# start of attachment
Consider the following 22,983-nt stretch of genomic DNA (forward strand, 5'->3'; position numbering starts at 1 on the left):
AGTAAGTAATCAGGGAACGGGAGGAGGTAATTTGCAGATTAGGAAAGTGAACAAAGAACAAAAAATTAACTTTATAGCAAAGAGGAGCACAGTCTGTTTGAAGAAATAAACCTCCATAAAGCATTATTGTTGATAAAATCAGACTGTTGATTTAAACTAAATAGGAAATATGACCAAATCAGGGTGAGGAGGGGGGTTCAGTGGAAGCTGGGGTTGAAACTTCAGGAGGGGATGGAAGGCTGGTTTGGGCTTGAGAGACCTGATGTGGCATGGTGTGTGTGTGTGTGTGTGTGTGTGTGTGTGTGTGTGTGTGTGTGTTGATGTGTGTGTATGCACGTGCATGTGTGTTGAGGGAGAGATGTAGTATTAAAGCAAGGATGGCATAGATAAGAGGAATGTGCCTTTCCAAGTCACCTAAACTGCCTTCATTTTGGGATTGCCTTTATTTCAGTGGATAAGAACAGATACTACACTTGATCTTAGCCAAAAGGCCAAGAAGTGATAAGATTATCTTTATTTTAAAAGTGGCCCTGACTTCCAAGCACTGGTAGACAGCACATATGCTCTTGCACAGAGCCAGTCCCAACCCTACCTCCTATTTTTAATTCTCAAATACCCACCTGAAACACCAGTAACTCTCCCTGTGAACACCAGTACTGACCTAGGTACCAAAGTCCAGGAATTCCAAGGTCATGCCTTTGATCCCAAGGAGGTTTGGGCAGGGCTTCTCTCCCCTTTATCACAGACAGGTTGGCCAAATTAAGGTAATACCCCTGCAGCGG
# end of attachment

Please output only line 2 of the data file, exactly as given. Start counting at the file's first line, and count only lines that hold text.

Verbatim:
AGTAAGTAATCAGGGAACGGGAGGAGGTAATTTGCAGATTAGGAAAGTGAACAAAGAACAAAAAATTAACTTTATAGCAAAGAGGAGCACAGTCTGTTTGAAGAAATAAACCTCCATAAAGCATTATTGTTGATAAAATCAGACTGTTGATTTAAACTAAATAGGAAATATGACCAAATCAGGGTGAGGAGGGGGGTTCAGTGGAAGCTGGGGTTGAAACTTCAGGAGGGGATGGAAGGCTGGTTTGGGCTTGAGAGACCTGATGTGGCATGGTGTGTGTGTGTGTGTGTGTGTGTGTGTGTGTGTGTGTGTGTGTGTTGATGTGTGTGTATGCACGTGCATGTGTGTTGAGGGAGAGATGTAGTATTAAAGCAAGGATGGCATAGATAAGAGGAATGTGCCTTTCCAAGTCACCTAAACTGCCTTCATTTTGGGATTGCCTTTATTTCAGTGGATAAGAACAGATACTACACTTGATCTTAGCCAAAAGGCCAAGAAGTGATAAGATTATCTTTATTTTAAAAGTGGCCCTGACTTCCAAGCACTGGTAGACAGCACATATGCTCTTGCACAGAGCCAGTCCCAACCCTACCTCCTATTTTTAATTCTCAAATACCCACCTGAAACACCAGTAACTCTCCCTGTGAACACCAGTACTGACCTAGGTACCAAAGTCCAGGAATTCCAAGGTCATGCCTTTGATCCCAAGGAGGTTTGGGCAGGGCTTCTCTCCCCTTTATCACAGACAGGTTGGCCAAATTAAGGTAATACCCCTGCAGCGG